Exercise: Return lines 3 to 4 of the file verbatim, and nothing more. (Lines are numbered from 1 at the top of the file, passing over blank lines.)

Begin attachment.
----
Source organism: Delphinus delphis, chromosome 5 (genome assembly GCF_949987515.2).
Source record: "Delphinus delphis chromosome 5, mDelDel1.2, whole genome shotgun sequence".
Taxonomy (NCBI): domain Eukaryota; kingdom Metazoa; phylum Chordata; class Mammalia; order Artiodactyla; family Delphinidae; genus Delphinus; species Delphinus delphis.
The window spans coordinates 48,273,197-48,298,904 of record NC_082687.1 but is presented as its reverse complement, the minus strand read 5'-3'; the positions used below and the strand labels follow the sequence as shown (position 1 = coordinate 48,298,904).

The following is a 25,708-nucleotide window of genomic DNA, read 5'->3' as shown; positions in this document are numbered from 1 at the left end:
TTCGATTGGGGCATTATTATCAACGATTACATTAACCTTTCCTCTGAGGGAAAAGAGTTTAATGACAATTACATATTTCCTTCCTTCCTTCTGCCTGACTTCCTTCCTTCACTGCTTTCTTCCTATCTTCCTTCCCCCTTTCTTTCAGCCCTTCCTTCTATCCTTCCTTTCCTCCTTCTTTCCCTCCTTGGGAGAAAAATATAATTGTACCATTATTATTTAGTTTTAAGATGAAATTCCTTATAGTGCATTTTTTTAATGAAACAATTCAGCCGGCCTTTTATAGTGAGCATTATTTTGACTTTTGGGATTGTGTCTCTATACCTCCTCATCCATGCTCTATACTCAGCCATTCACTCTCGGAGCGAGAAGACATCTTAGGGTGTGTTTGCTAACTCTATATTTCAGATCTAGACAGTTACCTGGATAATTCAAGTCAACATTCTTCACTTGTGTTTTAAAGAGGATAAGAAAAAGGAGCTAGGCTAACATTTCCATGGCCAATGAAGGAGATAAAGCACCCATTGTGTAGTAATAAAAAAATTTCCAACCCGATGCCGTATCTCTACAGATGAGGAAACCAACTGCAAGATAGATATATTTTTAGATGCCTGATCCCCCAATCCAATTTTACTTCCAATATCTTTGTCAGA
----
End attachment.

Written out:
Taxonomy (NCBI): domain Eukaryota; kingdom Metazoa; phylum Chordata; class Mammalia; order Artiodactyla; family Delphinidae; genus Delphinus; species Delphinus delphis.
The window spans coordinates 48,273,197-48,298,904 of record NC_082687.1 but is presented as its reverse complement, the minus strand read 5'-3'; the positions used below and the strand labels follow the sequence as shown (position 1 = coordinate 48,298,904).